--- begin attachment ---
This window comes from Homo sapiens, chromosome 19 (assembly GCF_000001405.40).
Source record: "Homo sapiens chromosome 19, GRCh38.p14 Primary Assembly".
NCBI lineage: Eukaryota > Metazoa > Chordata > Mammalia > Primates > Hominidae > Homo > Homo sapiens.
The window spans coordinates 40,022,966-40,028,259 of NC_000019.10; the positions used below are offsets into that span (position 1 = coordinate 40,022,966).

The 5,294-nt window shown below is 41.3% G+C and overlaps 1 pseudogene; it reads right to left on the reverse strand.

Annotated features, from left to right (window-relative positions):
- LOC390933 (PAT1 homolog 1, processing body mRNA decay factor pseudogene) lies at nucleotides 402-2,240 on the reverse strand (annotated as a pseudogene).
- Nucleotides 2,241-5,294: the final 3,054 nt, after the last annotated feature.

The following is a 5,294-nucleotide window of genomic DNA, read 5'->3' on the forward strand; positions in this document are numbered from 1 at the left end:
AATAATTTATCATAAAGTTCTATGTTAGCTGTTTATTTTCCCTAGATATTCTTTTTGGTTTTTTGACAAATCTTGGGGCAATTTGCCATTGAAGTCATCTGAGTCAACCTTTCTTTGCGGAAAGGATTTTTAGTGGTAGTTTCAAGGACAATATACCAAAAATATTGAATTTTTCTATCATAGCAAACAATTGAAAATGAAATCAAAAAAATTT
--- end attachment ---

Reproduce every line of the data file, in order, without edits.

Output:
This window comes from Homo sapiens, chromosome 19 (assembly GCF_000001405.40).
Source record: "Homo sapiens chromosome 19, GRCh38.p14 Primary Assembly".
NCBI lineage: Eukaryota > Metazoa > Chordata > Mammalia > Primates > Hominidae > Homo > Homo sapiens.
The window spans coordinates 40,022,966-40,028,259 of NC_000019.10; the positions used below are offsets into that span (position 1 = coordinate 40,022,966).

The 5,294-nt window shown below is 41.3% G+C and overlaps 1 pseudogene; it reads right to left on the reverse strand.

Annotated features, from left to right (window-relative positions):
- LOC390933 (PAT1 homolog 1, processing body mRNA decay factor pseudogene) lies at nucleotides 402-2,240 on the reverse strand (annotated as a pseudogene).
- Nucleotides 2,241-5,294: the final 3,054 nt, after the last annotated feature.

The following is a 5,294-nucleotide window of genomic DNA, read 5'->3' on the forward strand; positions in this document are numbered from 1 at the left end:
AATAATTTATCATAAAGTTCTATGTTAGCTGTTTATTTTCCCTAGATATTCTTTTTGGTTTTTTGACAAATCTTGGGGCAATTTGCCATTGAAGTCATCTGAGTCAACCTTTCTTTGCGGAAAGGATTTTTAGTGGTAGTTTCAAGGACAATATACCAAAAATATTGAATTTTTCTATCATAGCAAACAATTGAAAATGAAATCAAAAAAATTT